39. On 9 November 2021 the Seimas provisionally approved, by 118 votes to two, an amendment to the Constitution (draft no. XIVP-619(2) (for the text of the amendment, see paragraph 38 above)) abolishing the permanent restriction on the right to be elected as a member of the Seimas or to hold other positions specified in the Constitution after the application of the constitutional sanction.

40. On 18 January 2022 the first vote on draft no. XIVP-619(2) took place in the Seimas, and 131 members of the Seimas voted in favour of the amendment to the Constitution; one member abstained. In a letter of 20 January 2022, the Government indicated that the aforementioned draft law should be scheduled for the second vote (see paragraph 29 above) without delay when the Seimas’ spring session began (10 March 2022). They also specified that a law on the amendment of the Constitution could not come into force earlier than one month after it had been passed.

D. The Committee of Ministers’ position regarding the execution of the Court’s judgment in Paksas v. Lithuania

41. In September 2014 the Committee of Ministers “urged the Lithuanian authorities to achieve tangible progress regarding the required constitutional changes and decided to transfer the case to its enhanced supervision procedure”.

42. On 6 December 2018 the Committee of Ministers adopted Interim Resolution CM/ResDH(2018)469 in the Paksas case. Having regard to the fact that since 2011 four successive amendment proposals had failed in the Seimas, the Committee of Ministers expressed grave concern that, despite the Committee’s repeated calls and despite several initiatives to ensure the adoption of the necessary constitutional amendments to lift the permanent ban on participation in parliamentary elections criticised by the Court, no tangible progress had been achieved, so that, almost eight years after the Court’s judgment had become final, the situation found to be in breach of the Convention still persisted. The Committee also called upon the authorities and political leaders of Lithuania to redouble their efforts to achieve concrete progress at parliamentary level so that Lithuania could comply with its obligations under the European Convention, and exhorted all concerned to support them in this commitment and to redouble their efforts to ensure that the necessary constitutional amendments were adopted.

43. At the Ministers’ Deputies’ meeting of 1-3 September 2020, concerning supervision of the execution of the Court’s Paksas judgment, the Deputies adopted Decision CM/Del/Dec(2020)1377bis/H46-20, in which they noted “the unconditional obligation assumed by Lithuania to abide by the judgments of the Court” and “strongly reiterated their gravest concern that, despite the Committee’s repeated calls and despite several initiatives to ensure the adoption of the necessary constitutional amendments to lift the applicant’s electoral disqualification, almost ten years after the Court’s judgment [had become] final, the situation found to be in breach of the Convention persist[ed]”.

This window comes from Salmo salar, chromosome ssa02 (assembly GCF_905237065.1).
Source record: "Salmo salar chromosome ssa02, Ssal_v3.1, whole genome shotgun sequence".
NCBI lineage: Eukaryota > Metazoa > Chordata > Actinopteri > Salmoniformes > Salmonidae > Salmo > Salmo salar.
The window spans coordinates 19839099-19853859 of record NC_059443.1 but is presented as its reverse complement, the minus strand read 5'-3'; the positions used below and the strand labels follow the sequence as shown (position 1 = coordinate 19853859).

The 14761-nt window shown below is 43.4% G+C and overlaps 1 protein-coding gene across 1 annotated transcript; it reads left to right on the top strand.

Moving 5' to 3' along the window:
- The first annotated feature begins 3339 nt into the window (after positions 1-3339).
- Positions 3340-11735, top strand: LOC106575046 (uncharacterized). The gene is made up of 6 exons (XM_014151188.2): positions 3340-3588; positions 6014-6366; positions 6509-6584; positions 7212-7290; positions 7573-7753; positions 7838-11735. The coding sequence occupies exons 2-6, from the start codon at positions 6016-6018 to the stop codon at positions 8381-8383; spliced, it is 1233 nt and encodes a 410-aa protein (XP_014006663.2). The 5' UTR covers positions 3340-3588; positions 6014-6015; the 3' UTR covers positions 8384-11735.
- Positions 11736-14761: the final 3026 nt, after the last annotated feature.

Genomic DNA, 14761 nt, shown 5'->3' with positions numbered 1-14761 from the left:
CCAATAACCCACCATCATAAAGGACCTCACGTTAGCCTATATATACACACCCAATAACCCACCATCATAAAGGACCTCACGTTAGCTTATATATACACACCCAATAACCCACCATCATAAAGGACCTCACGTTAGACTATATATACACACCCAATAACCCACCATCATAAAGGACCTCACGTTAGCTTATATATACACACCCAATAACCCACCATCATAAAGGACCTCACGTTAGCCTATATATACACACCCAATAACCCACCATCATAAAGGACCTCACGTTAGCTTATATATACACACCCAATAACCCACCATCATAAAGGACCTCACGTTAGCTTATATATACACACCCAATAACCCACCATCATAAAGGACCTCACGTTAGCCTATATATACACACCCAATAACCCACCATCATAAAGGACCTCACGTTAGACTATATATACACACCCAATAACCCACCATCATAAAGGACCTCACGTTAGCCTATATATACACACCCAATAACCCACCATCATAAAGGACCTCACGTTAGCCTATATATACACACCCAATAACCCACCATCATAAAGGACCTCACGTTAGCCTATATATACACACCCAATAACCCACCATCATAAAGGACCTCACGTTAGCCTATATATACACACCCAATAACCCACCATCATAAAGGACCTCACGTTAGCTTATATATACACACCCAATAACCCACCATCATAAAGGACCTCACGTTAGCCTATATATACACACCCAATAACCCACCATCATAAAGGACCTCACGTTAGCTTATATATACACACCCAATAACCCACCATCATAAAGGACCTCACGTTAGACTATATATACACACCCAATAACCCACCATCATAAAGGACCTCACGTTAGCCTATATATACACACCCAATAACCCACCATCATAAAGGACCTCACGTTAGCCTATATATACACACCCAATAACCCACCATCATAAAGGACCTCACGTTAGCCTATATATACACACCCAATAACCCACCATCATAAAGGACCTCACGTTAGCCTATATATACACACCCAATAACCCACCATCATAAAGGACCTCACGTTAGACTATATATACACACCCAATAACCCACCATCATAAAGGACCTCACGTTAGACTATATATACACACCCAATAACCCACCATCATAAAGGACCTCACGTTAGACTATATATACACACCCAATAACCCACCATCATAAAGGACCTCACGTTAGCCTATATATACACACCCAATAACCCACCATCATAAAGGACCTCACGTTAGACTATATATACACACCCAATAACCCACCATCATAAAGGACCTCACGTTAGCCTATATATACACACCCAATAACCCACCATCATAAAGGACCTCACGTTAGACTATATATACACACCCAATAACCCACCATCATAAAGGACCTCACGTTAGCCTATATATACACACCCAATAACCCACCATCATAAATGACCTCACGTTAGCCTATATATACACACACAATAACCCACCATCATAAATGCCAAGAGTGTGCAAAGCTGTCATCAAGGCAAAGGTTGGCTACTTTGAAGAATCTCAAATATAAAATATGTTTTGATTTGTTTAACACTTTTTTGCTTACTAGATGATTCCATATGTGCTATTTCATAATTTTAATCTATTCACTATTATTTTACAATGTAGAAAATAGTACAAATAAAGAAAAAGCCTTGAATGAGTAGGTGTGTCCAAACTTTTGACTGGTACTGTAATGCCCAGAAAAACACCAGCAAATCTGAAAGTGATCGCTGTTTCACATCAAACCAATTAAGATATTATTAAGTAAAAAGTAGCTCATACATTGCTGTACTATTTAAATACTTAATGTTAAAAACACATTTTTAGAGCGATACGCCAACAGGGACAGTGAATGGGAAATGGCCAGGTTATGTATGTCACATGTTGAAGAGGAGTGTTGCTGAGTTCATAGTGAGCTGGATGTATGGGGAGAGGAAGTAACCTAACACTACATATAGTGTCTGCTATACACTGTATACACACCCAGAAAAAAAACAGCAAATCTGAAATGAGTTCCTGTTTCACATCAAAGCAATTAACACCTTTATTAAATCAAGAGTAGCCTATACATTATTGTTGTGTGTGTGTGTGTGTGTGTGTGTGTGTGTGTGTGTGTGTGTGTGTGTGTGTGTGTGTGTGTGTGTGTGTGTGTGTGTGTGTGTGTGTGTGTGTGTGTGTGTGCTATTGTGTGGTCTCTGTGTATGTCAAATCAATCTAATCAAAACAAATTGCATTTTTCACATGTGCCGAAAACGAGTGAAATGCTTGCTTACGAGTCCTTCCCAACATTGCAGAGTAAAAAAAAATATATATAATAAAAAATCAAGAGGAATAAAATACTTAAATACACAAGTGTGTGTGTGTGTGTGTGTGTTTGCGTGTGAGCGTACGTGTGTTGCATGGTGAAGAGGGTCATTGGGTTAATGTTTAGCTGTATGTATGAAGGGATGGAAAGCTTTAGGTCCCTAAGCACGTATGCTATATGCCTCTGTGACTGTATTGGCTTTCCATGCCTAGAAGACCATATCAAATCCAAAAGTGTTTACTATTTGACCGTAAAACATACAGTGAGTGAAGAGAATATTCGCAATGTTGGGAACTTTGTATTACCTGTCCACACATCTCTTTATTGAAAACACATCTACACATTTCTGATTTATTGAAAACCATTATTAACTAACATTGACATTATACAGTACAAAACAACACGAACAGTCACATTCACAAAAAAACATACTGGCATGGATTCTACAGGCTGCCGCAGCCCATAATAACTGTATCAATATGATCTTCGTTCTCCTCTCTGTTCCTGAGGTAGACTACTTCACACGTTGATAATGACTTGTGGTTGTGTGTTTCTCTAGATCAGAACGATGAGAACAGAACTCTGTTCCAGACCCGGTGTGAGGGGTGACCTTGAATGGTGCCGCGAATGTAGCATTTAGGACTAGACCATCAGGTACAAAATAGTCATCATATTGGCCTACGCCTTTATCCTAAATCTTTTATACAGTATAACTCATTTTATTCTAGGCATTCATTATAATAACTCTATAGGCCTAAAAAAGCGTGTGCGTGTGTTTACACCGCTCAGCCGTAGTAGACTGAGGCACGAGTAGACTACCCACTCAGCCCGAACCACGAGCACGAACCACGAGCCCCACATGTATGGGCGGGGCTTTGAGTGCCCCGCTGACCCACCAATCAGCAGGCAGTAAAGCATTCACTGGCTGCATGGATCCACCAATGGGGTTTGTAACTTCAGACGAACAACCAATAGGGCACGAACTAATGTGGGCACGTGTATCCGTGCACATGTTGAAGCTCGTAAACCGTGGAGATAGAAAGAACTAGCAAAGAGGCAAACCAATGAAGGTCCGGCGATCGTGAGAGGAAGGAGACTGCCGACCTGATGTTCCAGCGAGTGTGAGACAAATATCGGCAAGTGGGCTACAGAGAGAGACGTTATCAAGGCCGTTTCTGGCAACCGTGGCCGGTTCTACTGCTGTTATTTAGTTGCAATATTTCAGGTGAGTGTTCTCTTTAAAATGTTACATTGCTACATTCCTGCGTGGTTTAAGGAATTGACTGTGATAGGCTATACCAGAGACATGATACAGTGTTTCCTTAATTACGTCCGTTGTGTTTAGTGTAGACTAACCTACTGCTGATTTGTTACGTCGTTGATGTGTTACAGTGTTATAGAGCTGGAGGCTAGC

44. By a letter of 17 December 2020, the Government of the Republic of Lithuania informed the Council of Europe’s Department for the Execution of Judgments that the legislature was about to pause its consideration of the legislative proposals already presented. A new working group would be formed to work on fresh proposals for constitutional amendments.

45. On 19 April 2021 the Government wrote to the Department for the Execution of Judgments, indicating that the issue of the amendment of Article 74 of the Constitution was still being discussed at the level of the Seimas’ internal bodies. The Government also informed the Department that an action plan had been approved in March 2021: a group of legal experts would be formed to draw up conclusions regarding the strengths and weaknesses of the existing proposals to amend the Constitution. Once approved, those conclusions would be put forward for political consideration at the level of the political groups in the Seimas. The Government saw this strategy, aimed at reaching as broad a political consensus as possible, as a means of avoiding “another failure in the voting” in the Seimas.

46. In their communication to the Department for the Execution of Judgments the Government also referred to the present request from the Supreme Administrative Court for an advisory opinion. The Government considered that the questions put forward by the Supreme Administrative Court were directly linked to the Paksas judgment. The Court’s answers to those questions would provide clear guidelines not only for the Supreme Administrative Court, but also for the Seimas as to the possible scope of restrictions on standing in parliamentary elections. Accordingly, the Government asked the Committee of Ministers to take note of the fact that the Government would refrain from specifying any concrete steps or deadlines regarding the execution of the Paksas judgment. Such steps could be taken only after the advisory opinion was delivered.

47. According to the information provided to the Court, the execution of the Court’s Paksas judgment was examined by the Committee of Ministers at its 1406th Human Rights meeting on 7-9 June 2021. Decision CM/Del/Dec(2021)1406/H46-18, which was adopted at that meeting, states that the Deputies: